The U.S. Environmental Protection Agency (EPA) announced Wednesday that it will assess whether emissions from piston-engine airplanes that use leaded gasoline contribute to pollution that endangers public health.
"EPA has been investigating the impact on air quality of lead emissions from aircraft piston engines in areas near airports for years, and now we are going to apply that information to determine whether this pollution is a health hazard. and human well-being"Agency administrator Michael Regan said in a statement.
The text emphasizes that airplanes that use this type of fuel are one of the largest sources of lead emissions in the atmosphere that remain in operation.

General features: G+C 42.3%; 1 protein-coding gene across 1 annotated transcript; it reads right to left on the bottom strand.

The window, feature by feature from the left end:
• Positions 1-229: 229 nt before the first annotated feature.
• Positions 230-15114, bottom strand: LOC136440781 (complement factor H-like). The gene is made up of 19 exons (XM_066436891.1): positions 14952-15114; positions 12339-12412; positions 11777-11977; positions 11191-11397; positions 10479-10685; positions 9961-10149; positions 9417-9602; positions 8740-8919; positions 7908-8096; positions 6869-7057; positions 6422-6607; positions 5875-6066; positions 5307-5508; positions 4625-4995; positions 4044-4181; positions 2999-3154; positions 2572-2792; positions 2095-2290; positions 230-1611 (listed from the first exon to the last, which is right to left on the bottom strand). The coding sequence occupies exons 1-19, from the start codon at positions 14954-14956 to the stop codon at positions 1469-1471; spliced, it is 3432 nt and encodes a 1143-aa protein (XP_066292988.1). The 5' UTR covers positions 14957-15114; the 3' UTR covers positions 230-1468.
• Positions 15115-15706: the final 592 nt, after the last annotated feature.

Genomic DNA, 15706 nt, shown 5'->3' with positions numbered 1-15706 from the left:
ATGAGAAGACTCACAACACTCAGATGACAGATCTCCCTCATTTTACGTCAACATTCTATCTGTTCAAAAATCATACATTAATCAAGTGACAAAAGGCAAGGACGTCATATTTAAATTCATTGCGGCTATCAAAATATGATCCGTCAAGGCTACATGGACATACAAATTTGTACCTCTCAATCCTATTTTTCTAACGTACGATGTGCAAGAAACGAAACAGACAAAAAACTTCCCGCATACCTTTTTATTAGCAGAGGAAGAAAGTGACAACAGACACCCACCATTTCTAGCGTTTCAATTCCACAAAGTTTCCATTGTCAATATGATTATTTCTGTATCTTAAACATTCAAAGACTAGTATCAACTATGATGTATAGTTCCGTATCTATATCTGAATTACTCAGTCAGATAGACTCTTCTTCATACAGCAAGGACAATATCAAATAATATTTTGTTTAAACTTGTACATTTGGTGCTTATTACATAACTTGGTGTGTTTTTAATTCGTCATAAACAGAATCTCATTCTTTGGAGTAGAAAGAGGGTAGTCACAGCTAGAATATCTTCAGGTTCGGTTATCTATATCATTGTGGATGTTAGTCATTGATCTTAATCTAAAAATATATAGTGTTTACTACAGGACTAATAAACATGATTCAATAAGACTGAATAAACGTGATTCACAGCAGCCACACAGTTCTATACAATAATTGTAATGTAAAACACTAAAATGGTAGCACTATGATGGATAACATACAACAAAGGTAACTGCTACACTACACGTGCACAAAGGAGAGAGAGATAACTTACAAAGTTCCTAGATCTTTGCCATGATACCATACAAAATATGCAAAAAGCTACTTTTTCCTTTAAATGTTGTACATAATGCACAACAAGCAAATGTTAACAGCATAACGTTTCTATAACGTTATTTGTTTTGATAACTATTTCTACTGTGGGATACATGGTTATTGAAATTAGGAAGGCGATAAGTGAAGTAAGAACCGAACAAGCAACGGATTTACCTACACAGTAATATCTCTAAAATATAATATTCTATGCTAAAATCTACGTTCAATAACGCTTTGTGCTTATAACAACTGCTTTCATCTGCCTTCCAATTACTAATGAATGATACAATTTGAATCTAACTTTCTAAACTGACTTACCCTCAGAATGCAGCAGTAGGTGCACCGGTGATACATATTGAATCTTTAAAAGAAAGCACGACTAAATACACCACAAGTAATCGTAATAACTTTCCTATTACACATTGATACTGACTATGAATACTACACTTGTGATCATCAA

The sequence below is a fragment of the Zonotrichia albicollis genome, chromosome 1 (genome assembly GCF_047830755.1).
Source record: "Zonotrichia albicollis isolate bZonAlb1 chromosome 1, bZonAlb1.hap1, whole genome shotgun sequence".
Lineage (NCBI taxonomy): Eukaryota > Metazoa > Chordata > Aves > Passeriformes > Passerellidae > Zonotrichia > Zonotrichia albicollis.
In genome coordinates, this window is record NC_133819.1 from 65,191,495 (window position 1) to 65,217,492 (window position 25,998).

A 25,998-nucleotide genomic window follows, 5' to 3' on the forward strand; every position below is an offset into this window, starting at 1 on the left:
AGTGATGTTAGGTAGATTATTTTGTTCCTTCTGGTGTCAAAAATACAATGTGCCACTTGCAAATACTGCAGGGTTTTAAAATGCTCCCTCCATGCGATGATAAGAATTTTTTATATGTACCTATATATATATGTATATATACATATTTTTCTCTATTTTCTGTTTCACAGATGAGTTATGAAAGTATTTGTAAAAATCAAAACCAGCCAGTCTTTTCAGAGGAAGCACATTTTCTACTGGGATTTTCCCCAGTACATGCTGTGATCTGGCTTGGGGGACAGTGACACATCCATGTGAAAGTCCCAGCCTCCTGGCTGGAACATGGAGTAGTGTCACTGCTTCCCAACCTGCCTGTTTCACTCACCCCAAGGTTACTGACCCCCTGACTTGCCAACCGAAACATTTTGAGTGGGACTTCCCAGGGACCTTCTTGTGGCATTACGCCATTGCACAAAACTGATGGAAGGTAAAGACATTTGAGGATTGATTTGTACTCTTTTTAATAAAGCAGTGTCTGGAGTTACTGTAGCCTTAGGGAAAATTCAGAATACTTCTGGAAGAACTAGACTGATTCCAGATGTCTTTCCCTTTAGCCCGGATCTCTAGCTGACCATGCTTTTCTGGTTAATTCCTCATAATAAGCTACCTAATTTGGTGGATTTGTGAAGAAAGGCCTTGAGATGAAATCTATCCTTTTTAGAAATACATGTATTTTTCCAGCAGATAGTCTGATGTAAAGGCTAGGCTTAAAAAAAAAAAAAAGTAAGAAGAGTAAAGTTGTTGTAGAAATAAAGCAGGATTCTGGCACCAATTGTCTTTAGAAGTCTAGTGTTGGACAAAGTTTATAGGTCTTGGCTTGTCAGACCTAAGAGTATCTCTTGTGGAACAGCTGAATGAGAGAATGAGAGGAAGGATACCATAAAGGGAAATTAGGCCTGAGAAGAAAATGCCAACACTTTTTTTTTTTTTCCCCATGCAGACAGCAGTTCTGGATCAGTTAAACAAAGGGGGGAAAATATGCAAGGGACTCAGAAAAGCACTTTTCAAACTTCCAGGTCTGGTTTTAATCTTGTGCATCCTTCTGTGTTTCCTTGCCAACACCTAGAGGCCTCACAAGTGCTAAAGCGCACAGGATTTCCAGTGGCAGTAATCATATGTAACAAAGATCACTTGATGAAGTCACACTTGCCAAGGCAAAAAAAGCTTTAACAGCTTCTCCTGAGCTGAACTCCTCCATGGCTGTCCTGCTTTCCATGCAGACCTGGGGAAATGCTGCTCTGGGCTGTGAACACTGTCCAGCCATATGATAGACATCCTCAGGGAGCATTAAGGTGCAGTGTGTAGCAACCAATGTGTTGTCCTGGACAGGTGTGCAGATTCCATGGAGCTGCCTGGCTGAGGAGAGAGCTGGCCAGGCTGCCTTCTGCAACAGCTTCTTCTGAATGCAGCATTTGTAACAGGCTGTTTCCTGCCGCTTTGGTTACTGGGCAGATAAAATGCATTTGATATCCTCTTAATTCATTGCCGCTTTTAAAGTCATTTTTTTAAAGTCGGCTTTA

At the same time, he pointed out that lead levels in the air in the United States have dropped 99% since 1980.
The EPA specified that it plans to present its initial results throughout 2022 and that, after a public review, it will deliver its final conclusions on the effect of the consumption of this type of fuel by airplanes in 2023.
The agency recalled that lead can also be found in paint, contaminated land or industrial emissions from battery recycling or metal processing, and that children can suffer irreversible effects if exposed to the material.
"No blood lead level has been identified that can be considered safe in children."insists the EPA.
The agency’s evaluation responds to requests from several environmental organizations and local US councils, including those of Santa Clara (California) and Middletown (Wisconsin).